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When typesetting letters is common practice to have a reference such as:


Where the last number is incremented for each successive letter. Normally, I hand-code the number. When having hundreds of letters one tends to now and then make mistakes and duplicate or miss references.

Can someone propose a method to automate this with TeX? Important is to only increment once for each run, i.e., you don't want the counter to increment if you re-run the file. Please note I am out of inspiration for a MWE.

My suggestion, is probably one needs two files. The first one to totalize and a local per jobname to keep the specific letter reference.

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The easiest way is to put the number in the filename and then access it with \jobname and leave your editor the job of allocating a new file for each letter – David Carlisle Sep 12 '13 at 14:46
@DavidCarlisle I am trying to avoid deciding or typing the number in any form:) Currently I have a web interface with old php doing it for me but I want to retire it, as it is not very practical. – Yiannis Lazarides Sep 12 '13 at 14:49
you wouldn't type the number but (assuming you use emacs) M-x new-letter could just look around the disk and invent a new filename by incrementing the number from the highest found, then open the buffer on the new file. – David Carlisle Sep 12 '13 at 14:52
@DavidCarlisle I don't use EMACS and even if I did, my secretary would never figure it out. Idea behind the question is that one can save it under any name but the command say \OurRef would insert the right number. – Yiannis Lazarides Sep 12 '13 at 14:55
If all letters of a certain project are stored in the same directory, and you never compile an old letter again, then define an aux-file, say <jobname>.no. Then run (Lua-)LaTeX to get the jobname.no file and let Lua or TeX count the number of the *.no files in this directory and you've got your number after the second run. – Keks Dose Sep 12 '13 at 15:56

Here is a ConTeXt based solution. It uses datasets, which is the ConTeXt mechanism for multi-pass data. The basic idea is to store the MD5sum of the file and the count of the letter in the auxiliary file. At each run compare the stored value of MD5sum with the current value. If the md5sum has changed, increment the number and store it in the auxiliary file. Of course, if you delete the auxiliary file, the number is reset to zero. (For simplicity, I assume that the file suffix is always .tex)


  local datasets = job.datasets
  local filename = environment.inputfilename .. '.tex' -- temp hack
  local checksum = file.checksum(filename)

  local set = "letterdata"

    name = set,
    data = { checksum = checksum }

  local oldsum  = datasets.getdata(set, 1, "checksum", "")
  local number  = datasets.getdata(set, 2, "number", 0)

  if oldsum ~= checksum then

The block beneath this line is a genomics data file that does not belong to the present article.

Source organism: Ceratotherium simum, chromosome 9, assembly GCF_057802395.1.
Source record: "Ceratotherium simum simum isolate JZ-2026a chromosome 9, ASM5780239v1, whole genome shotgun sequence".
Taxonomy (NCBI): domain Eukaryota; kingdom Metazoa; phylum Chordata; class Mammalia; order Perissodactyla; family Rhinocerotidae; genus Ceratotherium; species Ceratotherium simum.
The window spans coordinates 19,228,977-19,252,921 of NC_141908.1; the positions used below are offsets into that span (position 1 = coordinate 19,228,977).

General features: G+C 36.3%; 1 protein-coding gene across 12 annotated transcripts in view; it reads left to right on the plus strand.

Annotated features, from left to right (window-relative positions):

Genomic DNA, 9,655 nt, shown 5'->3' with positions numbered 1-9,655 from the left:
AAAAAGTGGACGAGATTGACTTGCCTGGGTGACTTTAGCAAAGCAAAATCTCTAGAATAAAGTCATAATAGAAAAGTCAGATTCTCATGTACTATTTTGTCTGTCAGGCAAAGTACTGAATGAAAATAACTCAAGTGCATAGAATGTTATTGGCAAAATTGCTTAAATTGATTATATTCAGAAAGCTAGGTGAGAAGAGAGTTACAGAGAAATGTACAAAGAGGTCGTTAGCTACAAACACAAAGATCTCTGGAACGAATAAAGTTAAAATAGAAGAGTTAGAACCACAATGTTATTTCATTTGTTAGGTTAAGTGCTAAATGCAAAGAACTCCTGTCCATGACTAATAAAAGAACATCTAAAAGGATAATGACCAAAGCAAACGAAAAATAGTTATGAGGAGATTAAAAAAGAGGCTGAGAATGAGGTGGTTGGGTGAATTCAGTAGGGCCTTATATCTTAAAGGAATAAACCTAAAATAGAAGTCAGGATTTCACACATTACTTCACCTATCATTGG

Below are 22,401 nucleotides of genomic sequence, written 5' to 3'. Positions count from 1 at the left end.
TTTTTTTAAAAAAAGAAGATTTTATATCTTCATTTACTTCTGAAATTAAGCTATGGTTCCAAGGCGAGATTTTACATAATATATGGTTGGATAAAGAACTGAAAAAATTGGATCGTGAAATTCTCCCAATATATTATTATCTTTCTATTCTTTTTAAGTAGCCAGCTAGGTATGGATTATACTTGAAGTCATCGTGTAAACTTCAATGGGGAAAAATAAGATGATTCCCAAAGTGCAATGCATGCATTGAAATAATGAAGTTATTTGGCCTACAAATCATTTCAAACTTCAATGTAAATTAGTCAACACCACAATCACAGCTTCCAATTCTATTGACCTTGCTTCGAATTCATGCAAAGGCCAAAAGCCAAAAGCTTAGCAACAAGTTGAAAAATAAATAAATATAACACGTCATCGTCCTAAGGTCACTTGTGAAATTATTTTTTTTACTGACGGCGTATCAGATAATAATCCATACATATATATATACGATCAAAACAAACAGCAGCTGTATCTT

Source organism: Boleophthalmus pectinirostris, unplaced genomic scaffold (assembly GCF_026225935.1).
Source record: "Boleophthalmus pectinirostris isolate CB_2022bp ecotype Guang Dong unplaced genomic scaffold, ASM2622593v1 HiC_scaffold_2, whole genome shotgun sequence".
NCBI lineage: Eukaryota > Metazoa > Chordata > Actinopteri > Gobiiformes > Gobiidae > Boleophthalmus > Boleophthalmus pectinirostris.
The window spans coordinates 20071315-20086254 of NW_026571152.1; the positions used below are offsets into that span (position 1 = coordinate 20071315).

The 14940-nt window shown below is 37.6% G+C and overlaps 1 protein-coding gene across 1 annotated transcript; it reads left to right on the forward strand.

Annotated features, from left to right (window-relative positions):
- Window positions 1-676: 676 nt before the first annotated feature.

number = tonumber(number) + 1

    name = set,
    data = { number = number }

  context.setvalue("letternumber", number)


Value: \letternumber


This will increment the number whenever you change the file and recompile. Recompiling the same file will not increment the number.

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I like your solution and will accept it as the correct answer. I will do this a bit later as I want to see if there are any comments to my solution. – Yiannis Lazarides Sep 12 '13 at 17:21

Quick LaTeX hack. Maybe not as elegant as the ConTeXt solution proposed by Aditya. Uses two streams. One keeps the totals and another caches the value of a letter.


        \immediate\read\inputstream to \auxcommand

%% First we check if a file with the jobname exists holding the RefNumber
%% If it does not exist increment the totalizer and write to file
%% Read totals from file
        \immediate\read\inputstream to \auxcommand
%% Update totals file

    %% write to jobname.lcl

Needs a bit more error checking and is good to go. One could also extend to cache the date as well of the letter based on this method.

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Doesn't LaTeX have a standard means of storing variables in the .aux file for storing multi-pass data? Why store the variable in a separate auxiliary file – Aditya Sep 12 '13 at 17:52
@Aditya It does, but is the first file people wipe out, as well if you need to LaTeX twice LaTeX will override it. In this case both the totals as well as the particular letter ref needs to be cached. Although one can use the .aux this way also you only need only one pass. – Yiannis Lazarides Sep 12 '13 at 17:57
Ah, now I see what you actually wanted. Your letters are different TeX document. I was assuming that you edit the same tex file to create an updated reply. My solution is not appropriate for your situation. – Aditya Sep 12 '13 at 18:45
@Aditya Oops! I skimmed over your code and thought was ok:) – Yiannis Lazarides Sep 12 '13 at 18:52

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